Welcome to the first travel diary on The New Zealand Initiative’s research in Hong Kong. Dr Bryce Wilkinson and myself are currently undertaking a 2 year project on social issues in New Zealand. As with most Initiative research projects, our research will involve international comparisons, eventually culminating into policy recommendations.
For the international comparisons part, we’ve headed to Hong Kong.
I’m hoping to use this blog to debrief and process the meetings we’ve had; reflect on what the lessons for New Zealand may be; and even though I am terrible at it, I may just post a few so you all can feel part of the action. No promises, but there could be food photos to come (either that, or this is an elaborate ploy to gain loyal readers).
So today was our first day of research. After reading up on as much as possible before our trip, this was a great way of actually seeing the reality of the situation. We met with a representative from the Hong Kong Council of Social Services, an umbrella organisation for NGOs. To kick things off, we were given a tour around Hong Kong’s poorest district: Sham Shui Po. We were also given a briefing on the Council’s work and general insights into social issues in Hong Kong.
Here are some first impressions I took away from our tour:
- I felt very safe in the neighbourhood. Hong Kong’s crime rate is very low, and apparently the Sham Shui Po is no different, just because of its socio-economic status. Moreover, I didn’t feel overly out of place, as the district is a tourist attraction, known for its markets. I think about some of the poorest areas in NZ and I wonder whether I would ever enthusiastically recommend tourists go and visit. I’m also now wondering what’s behind the correlation between poverty and crime in NZ. We briefly discussed gangs in HK, who apparently aren’t associated with poverty at all, and in fact run successful above-ground enterprises like shuttle buses around the area.
- I don’t quite know how to articulate it, but it builds on the above point. I think there was a difference in the population’s attitude or spirit, compared to many of the low income places in NZ. It sounds cheesy, and it is totally intangible, but the district was a hub of activity. It certainly didn’t feel hopeless and despondent. Sometimes in NZ I feel there’s this feeling of hopelessness that just seems to sap the energy out of some places.
- The overall unemployment rate in HK is 3.3%. Most of the people living in the poorest district are the working poor, often in service industries or the markets. On the face of it, this affirms some of the readings I’ve done by those critical of the government’s approach. Critics say that the government’s policy of poverty alleviation through employment and economic growth has failed. However, what I’d like to find out is what the counterfactual could have been without growth.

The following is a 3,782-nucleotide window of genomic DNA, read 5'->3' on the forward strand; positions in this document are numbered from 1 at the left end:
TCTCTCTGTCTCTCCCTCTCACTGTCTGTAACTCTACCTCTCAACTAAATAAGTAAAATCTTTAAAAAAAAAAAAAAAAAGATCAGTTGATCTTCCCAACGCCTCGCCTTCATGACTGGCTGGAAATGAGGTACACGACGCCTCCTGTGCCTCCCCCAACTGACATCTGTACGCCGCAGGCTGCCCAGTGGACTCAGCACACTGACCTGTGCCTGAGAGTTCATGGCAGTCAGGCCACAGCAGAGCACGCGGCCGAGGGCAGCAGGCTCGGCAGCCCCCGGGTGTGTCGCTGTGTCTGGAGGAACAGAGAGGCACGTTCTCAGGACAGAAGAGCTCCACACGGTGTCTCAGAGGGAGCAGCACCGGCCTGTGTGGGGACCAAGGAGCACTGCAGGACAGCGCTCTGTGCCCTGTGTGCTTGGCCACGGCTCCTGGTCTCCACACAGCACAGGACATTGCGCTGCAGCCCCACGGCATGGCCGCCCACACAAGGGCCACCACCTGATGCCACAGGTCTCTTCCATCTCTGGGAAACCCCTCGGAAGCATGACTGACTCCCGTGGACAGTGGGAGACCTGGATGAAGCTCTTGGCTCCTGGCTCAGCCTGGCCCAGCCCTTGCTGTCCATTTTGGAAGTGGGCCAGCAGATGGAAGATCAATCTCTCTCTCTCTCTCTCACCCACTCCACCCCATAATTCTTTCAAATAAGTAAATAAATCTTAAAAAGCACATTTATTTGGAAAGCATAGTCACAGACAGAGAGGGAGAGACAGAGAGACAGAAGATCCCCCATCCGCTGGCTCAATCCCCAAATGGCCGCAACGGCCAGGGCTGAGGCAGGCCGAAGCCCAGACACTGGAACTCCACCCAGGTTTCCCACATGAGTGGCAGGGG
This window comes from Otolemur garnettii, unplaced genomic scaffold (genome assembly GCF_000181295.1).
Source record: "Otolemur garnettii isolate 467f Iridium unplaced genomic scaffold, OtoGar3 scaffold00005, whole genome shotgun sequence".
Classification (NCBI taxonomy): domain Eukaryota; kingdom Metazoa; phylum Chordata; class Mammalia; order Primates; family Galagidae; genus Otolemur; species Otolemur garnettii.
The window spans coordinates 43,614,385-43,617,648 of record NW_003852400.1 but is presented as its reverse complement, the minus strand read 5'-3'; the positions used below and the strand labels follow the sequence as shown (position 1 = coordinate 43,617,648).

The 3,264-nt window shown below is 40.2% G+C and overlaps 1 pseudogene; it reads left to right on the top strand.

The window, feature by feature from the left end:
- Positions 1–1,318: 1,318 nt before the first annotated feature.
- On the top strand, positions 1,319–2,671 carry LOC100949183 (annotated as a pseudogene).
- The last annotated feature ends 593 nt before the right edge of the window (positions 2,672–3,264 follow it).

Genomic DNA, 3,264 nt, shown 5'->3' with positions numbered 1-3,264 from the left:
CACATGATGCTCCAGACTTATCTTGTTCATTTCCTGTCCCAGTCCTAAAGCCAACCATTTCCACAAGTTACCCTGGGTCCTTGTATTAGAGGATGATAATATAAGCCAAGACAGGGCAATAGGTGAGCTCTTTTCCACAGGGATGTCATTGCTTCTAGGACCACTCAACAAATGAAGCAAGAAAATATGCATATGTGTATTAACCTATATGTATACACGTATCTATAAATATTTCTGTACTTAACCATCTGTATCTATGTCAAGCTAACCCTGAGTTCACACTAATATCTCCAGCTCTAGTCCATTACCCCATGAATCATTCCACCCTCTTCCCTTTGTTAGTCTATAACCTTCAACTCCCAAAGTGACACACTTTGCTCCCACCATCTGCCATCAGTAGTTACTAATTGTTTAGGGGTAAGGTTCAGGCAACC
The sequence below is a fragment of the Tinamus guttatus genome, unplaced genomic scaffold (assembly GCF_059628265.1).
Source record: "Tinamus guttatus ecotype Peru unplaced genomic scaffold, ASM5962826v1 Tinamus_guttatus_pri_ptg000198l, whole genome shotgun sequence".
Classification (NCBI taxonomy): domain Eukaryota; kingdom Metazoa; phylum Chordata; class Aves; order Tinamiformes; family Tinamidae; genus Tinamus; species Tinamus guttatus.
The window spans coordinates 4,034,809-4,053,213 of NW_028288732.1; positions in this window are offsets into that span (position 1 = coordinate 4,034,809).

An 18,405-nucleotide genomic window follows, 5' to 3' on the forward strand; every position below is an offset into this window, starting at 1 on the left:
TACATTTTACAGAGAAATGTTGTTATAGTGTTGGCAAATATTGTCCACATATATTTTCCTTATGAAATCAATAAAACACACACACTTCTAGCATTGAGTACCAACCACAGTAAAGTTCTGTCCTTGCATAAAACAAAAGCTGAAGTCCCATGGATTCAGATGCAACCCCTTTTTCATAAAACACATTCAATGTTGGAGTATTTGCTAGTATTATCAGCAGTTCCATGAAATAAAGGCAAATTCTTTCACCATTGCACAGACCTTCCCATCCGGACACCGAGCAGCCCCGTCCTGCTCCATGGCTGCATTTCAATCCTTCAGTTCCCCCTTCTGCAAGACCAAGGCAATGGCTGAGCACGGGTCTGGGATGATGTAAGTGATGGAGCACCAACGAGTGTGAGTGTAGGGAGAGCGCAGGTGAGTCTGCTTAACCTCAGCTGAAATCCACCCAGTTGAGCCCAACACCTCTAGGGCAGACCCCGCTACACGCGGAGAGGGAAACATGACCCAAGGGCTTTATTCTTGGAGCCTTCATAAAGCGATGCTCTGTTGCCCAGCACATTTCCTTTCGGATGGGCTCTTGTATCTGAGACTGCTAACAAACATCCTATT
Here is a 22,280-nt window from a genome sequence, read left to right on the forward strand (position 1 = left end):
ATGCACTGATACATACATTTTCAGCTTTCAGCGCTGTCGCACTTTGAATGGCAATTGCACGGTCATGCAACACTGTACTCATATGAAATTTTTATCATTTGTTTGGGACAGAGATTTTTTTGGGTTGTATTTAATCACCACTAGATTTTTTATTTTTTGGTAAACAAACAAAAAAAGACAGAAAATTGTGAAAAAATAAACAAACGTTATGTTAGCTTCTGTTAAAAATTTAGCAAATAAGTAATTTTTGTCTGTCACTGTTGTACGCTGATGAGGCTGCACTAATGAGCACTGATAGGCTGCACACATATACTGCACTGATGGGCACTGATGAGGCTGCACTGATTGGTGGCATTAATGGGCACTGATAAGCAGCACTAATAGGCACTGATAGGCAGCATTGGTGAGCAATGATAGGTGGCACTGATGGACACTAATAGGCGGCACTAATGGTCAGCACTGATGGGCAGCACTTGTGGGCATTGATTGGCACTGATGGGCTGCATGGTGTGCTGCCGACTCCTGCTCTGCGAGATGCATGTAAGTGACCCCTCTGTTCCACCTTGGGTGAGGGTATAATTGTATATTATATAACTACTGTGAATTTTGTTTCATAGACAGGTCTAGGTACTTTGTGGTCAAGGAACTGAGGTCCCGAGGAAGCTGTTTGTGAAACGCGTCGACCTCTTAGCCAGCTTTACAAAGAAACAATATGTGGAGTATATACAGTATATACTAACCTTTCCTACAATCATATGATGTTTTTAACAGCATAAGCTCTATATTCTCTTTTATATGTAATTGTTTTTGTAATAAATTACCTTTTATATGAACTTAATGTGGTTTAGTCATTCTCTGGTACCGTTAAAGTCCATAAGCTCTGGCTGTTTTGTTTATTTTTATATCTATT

- Much of the population living in poverty is elderly. I want to comment more on comparing this with NZ’s disproportionate child poverty rates, but i haven’t quite got my head around the state support/cultural attitudes and expectations around elderly welfare yet. I’ve read/heard that some of the problem is around lack of state support, but some of it is due to cultural attitudes and expectations regarding welfare too.
- So, the basic characteristics of poverty in HK are the elderly and working poor.
- The public housing is much, much nicer than private housing. Again, compare this to NZ where our state houses stand out in certain areas because of their dilapidated condition.
- Many of the people in the district are from Mainland China, and are ineligible for the same level of state support. Yet, things must not be too awful if people are moving there, and continuing to stay there, even as China’s own economy grows.
To wrap up (mainly because I’m exhausted, not because I’ve run out of things to write!), today Bryce and I got an idea of what poverty looks like in Hong Kong. Over the next week we will be talking to academics, government officials and fellow think tankers to understand why things are the way they are, what’s being done to change it. We certainly ended the day with much more questions that we started with, but I look forward to answering some of them along our way, probably to be replaced with even more questions.
Such is the nature of research!